Study reveals how brain multitasks
Researchers at NYU Langone Medical Center say they have added to evidence that a shell-shaped region in the center of the mammalian brain, known as the thalamic reticular nucleus or TRN, is likely responsible for the ability to routinely and seamlessly multitask.
The process, they suggest, is done by individual TRN neurons that act like a "switchboard," continuously filtering sensory information and shifting more or less attention onto one sense—like sight—while relatively blocking out distracting information from other senses, including sound.
In their research in mice, described in the journal Nature online Oct. 21, the investigators showed that TRN neurons, which have been previously implicated in the dampening of brain signals in people, were also less active when the mice were led to focus on—and respond to—a visual flash of light to get a milk reward.
In contrast, when the mice were made to pay attention to a sound and ignore the flash of light, researchers say TRN neurons that controlled vision were more active, suppressing the visual signals in order to pay more attention to the sound. Earlier research by the same team of scientists showed that different TRN neurons controlled specific senses.
"Our latest research findings support a newly emerging model of how the brain focuses attention on a particular task, using neurons in the thalamic reticular nucleus as a switchboard to control the amount of information the brain receives, limiting and filtering out sensory information that we don't want to pay attention to," says senior study investigator and neuroscientist Michael Halassa, MD, PhD.
"Filtering out distracting or irrelevant information is a vital function," explains Halassa, an assistant professor of neuroscience and psychiatry at NYU Langone and its Druckenmiller Neuroscience Institute. "People need to be able to focus on one thing and suppress other distractions to perform everyday functions such as driving, talking on the phone, and socializing."
According to Halassa, the new research sets the stage for ever more detailed studies on the complex behavior involved in how the mammalian brain pays attention to what's important, and especially how those neural circuits are broken in cases of attention-deficit diseases, such as ADHD, autism, and schizophrenia.
Halassa says previous research, at NYU and elsewhere, had identified the TRN region of the brain and its individual neurons as possible regulators of the brain's ability to multitask but had until now been unable to successfully prove the hypothesis. In fact, Nobel laureate Francis Crick hypothesized as early as 1984 that the TRN might function like a gate for the flow of sensory information. However, Halassa explains, scientists faced technical struggles in accurately recording signals from the small anatomical structure of the TRN deep within the brain. There was also no method of isolating behavior associated with the TRN until his research team designed a novel experimental setup to do so.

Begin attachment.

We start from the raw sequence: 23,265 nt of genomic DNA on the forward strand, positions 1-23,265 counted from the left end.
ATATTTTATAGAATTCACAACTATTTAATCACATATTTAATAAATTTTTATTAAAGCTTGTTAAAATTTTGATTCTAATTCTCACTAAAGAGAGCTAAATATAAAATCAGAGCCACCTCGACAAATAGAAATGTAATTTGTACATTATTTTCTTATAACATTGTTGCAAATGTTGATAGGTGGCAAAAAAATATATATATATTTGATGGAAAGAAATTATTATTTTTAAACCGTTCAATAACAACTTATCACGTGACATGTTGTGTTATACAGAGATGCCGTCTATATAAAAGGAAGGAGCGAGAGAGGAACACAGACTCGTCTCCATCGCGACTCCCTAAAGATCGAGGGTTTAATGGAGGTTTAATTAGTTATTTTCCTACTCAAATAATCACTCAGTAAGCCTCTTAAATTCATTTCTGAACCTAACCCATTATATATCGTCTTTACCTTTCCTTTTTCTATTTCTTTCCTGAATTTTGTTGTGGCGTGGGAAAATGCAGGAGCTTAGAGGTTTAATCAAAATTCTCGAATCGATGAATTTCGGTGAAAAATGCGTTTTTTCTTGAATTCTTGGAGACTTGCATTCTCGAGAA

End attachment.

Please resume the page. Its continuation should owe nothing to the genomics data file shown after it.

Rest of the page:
For the new study, Halassa and his colleagues developed a behavioral experiment in which they monitored the ability of mice to successfully collect a milk reward by paying attention to a light signal or a sound. The test, they say, was designed to gauge how well the area of the brain known to control higher behavioral functions, the prefrontal cortex, could direct the focus on one sense over another.
As part of the test, researchers distracted the mice with opposing stimuli: If the mouse was expecting a flash of light to guide it to the milk reward, the researchers distracted it with a sound, and vice versa. Distracting the mice decreased their ability to collect the food reward to 70 percent from nearly 90 percent, even if the distracting stimulus was removed later.
Concurrently, the research team recorded electrical signals from TRN neurons and also tracked the mice's behavior while at the same time inactivating various parts of the brain's neural circuits with a laser beam.
They found that inactivating the prefrontal cortex region of the brain, which is believed responsible for decision-making in complex behaviors, disrupted TRN neural signaling and reduced mice to only random success in obtaining a milk reward when presented with specifically cued light or sound signals. Inactivating the TRN, while leaving the cortical regions intact, also diminished success with obtaining the prompted food reward. Halassa says these results demonstrate how the prefrontal cortex is essential to performing such behavioral tasks and how this part of the brain "stores the knowledge ultimately communicated to the TRN to control how much visual or auditory sensory information is suppressed or not, and how the brain ultimately multitasks."
Halassa says the team next plans to study exactly how much "distracting" information the TRN can block or allow through and how this mechanism can get disrupted in models of disease, such as autism.